The past is a dim timescape receding into increasing darkness behind us, irregularly illuminated by the historical record. The future stretches before, obscured by an opaque screen upon which we project dreams, fears, and our perceptions of possibilities. We stand at the intersection in a moving bubble of the present, sometimes glancing astern or ahead, but often with our eyes closed to anything but the moment. Why bother staring back down that tunnel of time, seeking to comprehend what happened there? What is the future of the past? Why particularly the Civil War?
I first came to a love of history in high school classes in the late 1950’s (Abraham Lincoln High School, Council Bluffs, Iowa)—American History, Western Civilization, etc. Not sure why, just found them fascinating, and that attraction has only increased. So, one great reason for studying history is that it is fun, if you are into that sort of thing. Not everyone is, but many more would be and should be if properly encouraged.
That those early courses were somewhat selective and exclusionary later became clear. Lessons covering the Civil War were tinged with lost-cause romanticism; they certainly did not tell the full story of slavery and other important subjects. Some will say that they were biased; I prefer to think of them as incomplete but not necessarily wrong.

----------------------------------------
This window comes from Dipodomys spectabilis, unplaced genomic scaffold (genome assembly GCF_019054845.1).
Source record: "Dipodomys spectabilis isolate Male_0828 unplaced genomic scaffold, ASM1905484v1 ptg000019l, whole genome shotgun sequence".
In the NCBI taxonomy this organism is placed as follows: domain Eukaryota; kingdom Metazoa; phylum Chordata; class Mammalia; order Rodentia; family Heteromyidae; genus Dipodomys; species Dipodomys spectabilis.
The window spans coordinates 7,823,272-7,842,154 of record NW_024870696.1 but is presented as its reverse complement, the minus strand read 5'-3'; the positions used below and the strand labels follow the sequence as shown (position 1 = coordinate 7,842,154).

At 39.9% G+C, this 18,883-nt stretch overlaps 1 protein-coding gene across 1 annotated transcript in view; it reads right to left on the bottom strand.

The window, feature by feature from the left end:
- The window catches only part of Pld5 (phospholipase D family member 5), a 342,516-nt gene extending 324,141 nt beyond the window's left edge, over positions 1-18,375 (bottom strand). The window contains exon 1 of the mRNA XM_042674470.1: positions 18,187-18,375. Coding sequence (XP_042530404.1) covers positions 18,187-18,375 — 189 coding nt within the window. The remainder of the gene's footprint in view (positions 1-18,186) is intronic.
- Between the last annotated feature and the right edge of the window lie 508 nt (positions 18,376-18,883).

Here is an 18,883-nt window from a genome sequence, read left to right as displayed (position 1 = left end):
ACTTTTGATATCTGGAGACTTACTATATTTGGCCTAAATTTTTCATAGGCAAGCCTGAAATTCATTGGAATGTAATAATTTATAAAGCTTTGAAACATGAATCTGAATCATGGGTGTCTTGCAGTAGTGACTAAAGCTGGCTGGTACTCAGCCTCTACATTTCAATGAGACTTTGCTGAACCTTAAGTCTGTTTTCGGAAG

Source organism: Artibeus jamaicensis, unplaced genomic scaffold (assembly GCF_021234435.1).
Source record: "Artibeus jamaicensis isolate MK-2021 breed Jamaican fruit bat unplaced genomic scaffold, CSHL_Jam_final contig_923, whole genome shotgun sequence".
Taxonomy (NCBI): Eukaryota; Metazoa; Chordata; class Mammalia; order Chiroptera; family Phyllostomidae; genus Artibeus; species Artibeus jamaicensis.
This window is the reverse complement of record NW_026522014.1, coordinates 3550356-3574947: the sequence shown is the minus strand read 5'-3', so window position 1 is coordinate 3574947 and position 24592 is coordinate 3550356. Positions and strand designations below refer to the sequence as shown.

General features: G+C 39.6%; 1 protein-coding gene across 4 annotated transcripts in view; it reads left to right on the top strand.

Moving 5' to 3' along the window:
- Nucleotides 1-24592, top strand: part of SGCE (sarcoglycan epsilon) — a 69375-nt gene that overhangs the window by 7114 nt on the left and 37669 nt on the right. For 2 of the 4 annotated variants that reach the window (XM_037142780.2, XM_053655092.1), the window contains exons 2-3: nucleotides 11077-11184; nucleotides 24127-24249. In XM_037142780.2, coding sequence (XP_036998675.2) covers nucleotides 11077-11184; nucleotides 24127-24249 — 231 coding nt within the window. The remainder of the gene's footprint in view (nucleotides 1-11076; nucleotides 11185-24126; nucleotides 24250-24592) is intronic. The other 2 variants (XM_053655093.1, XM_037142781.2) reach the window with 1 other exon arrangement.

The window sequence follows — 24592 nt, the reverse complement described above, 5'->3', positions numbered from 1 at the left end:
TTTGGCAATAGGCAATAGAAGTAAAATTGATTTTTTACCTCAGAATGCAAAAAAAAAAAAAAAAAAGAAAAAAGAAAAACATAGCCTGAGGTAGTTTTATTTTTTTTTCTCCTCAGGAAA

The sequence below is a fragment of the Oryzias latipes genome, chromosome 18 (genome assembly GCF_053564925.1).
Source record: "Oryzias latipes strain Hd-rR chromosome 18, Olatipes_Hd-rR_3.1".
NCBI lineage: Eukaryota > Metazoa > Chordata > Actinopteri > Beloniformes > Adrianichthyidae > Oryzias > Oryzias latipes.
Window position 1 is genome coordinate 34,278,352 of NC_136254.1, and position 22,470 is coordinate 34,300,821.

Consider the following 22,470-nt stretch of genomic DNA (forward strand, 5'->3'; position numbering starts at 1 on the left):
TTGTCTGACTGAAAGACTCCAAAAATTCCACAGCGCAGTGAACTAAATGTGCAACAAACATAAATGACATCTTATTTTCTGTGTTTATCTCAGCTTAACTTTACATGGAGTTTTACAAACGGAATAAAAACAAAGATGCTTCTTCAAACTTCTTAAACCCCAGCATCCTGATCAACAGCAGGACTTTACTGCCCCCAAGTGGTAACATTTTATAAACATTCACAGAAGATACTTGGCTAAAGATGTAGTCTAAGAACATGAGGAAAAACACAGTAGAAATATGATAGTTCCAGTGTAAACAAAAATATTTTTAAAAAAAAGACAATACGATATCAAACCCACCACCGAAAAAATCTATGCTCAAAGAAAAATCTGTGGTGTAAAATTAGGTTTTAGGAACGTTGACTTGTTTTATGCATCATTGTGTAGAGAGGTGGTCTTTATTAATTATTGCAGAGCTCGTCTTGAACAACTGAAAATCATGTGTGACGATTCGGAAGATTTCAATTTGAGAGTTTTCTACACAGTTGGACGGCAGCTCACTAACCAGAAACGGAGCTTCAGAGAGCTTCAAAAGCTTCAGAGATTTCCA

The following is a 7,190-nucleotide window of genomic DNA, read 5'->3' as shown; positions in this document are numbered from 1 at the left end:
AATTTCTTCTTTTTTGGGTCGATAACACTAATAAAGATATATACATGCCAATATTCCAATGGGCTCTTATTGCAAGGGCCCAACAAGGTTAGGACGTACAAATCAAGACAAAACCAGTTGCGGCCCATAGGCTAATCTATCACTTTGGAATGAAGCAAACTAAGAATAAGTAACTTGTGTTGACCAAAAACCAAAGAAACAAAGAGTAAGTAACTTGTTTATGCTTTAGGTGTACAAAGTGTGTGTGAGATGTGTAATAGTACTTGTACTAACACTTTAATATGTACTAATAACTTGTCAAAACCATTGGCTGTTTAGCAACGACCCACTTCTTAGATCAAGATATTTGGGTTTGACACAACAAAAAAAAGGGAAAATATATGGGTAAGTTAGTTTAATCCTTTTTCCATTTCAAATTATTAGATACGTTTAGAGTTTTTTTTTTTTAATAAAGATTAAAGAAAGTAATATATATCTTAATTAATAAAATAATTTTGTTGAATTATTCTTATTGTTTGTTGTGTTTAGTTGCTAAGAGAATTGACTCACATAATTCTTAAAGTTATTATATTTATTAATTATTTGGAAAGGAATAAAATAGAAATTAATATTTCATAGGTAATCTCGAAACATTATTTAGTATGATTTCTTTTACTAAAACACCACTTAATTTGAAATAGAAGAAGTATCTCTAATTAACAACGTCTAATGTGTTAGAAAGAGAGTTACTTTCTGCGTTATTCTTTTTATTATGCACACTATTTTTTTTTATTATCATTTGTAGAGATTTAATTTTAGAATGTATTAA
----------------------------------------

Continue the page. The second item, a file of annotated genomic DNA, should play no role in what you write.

These deficiencies may have been mitigated by location: in southwest Iowa, we had no local and little immediate cultural connection to the conflict or its causes. There was no blood in the soil, at least from that struggle, and it was not a subject of everyday life. A great, great…grandfather served as a Union artilleryman in the western theater, but our communal ancestors were not Yankees in the true sense and were not Rebels either.
This perspective—from the West and from the Middle—perhaps enabled a certain objectivity. Surroundings do matter in historical viewpoint, and an awareness of that influence is necessary along with an open mind. Through subsequent study and observation, and having finally settled in Virginia, I have been able to revise and significantly expand my understanding of the conflict, and have been incredibly enriched in the process.
Those populating the tunnel of time are just like us, just as real, just as vital. Neither someone we encountered an hour ago, nor predecessors from bygone ages, are any more obscured by time than those in the next room or on the other side of the planet are blurred by distance. They all are beyond our immediate senses, but applying the evidence in front of us, we use the same faculties of reason and imagination to understand them, relate to them, learn from them. Or we should.
Human nature doesn’t change. We see different circumstances and context but not incomprehensible creatures. We share joys and sorrows, triumph and tragedy, humanity and inhumanity. It’s the Aha! moments: moments of inspiration, understanding, empathy, connection, companionship. There are no truly original thoughts or previously unfelt feelings; our ancestors have been there many times over. We see more of ourselves in them. “The past isn’t dead. It isn’t even past.” Actually the past is the future, an endlessly rotating wheel rolling along a road where the scenery may change but not the substance.